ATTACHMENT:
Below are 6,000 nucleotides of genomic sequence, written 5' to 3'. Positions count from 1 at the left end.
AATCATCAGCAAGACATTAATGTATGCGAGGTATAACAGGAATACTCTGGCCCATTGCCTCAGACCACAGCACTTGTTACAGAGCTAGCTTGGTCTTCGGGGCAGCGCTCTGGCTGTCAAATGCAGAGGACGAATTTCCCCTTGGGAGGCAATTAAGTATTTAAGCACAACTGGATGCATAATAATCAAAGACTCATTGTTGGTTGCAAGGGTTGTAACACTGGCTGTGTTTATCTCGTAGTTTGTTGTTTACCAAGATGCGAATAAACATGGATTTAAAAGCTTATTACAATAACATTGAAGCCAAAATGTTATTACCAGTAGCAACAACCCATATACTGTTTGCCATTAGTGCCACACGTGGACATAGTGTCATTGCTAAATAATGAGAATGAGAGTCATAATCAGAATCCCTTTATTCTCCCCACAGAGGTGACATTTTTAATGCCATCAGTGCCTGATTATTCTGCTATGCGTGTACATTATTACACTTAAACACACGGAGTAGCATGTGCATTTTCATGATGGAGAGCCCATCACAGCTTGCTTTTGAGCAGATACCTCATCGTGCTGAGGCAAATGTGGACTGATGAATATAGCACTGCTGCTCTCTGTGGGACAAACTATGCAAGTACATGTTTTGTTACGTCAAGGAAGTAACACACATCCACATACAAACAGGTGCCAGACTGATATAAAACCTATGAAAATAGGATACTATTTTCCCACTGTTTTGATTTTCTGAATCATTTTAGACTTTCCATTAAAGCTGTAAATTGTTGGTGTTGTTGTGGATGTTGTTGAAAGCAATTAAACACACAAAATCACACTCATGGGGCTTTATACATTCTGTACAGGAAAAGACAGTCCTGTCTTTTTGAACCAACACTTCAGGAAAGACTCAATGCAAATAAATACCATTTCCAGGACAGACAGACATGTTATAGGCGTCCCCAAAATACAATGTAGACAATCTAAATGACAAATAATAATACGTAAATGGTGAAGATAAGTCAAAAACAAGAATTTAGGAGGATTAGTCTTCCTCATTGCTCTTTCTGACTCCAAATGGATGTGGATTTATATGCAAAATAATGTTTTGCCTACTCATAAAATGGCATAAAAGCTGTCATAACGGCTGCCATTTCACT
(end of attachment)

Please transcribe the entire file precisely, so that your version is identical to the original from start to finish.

Below are 6,000 nucleotides of genomic sequence, written 5' to 3'. Positions count from 1 at the left end.
AATCATCAGCAAGACATTAATGTATGCGAGGTATAACAGGAATACTCTGGCCCATTGCCTCAGACCACAGCACTTGTTACAGAGCTAGCTTGGTCTTCGGGGCAGCGCTCTGGCTGTCAAATGCAGAGGACGAATTTCCCCTTGGGAGGCAATTAAGTATTTAAGCACAACTGGATGCATAATAATCAAAGACTCATTGTTGGTTGCAAGGGTTGTAACACTGGCTGTGTTTATCTCGTAGTTTGTTGTTTACCAAGATGCGAATAAACATGGATTTAAAAGCTTATTACAATAACATTGAAGCCAAAATGTTATTACCAGTAGCAACAACCCATATACTGTTTGCCATTAGTGCCACACGTGGACATAGTGTCATTGCTAAATAATGAGAATGAGAGTCATAATCAGAATCCCTTTATTCTCCCCACAGAGGTGACATTTTTAATGCCATCAGTGCCTGATTATTCTGCTATGCGTGTACATTATTACACTTAAACACACGGAGTAGCATGTGCATTTTCATGATGGAGAGCCCATCACAGCTTGCTTTTGAGCAGATACCTCATCGTGCTGAGGCAAATGTGGACTGATGAATATAGCACTGCTGCTCTCTGTGGGACAAACTATGCAAGTACATGTTTTGTTACGTCAAGGAAGTAACACACATCCACATACAAACAGGTGCCAGACTGATATAAAACCTATGAAAATAGGATACTATTTTCCCACTGTTTTGATTTTCTGAATCATTTTAGACTTTCCATTAAAGCTGTAAATTGTTGGTGTTGTTGTGGATGTTGTTGAAAGCAATTAAACACACAAAATCACACTCATGGGGCTTTATACATTCTGTACAGGAAAAGACAGTCCTGTCTTTTTGAACCAACACTTCAGGAAAGACTCAATGCAAATAAATACCATTTCCAGGACAGACAGACATGTTATAGGCGTCCCCAAAATACAATGTAGACAATCTAAATGACAAATAATAATACGTAAATGGTGAAGATAAGTCAAAAACAAGAATTTAGGAGGATTAGTCTTCCTCATTGCTCTTTCTGACTCCAAATGGATGTGGATTTATATGCAAAATAATGTTTTGCCTACTCATAAAATGGCATAAAAGCTGTCATAACGGCTGCCATTTCACT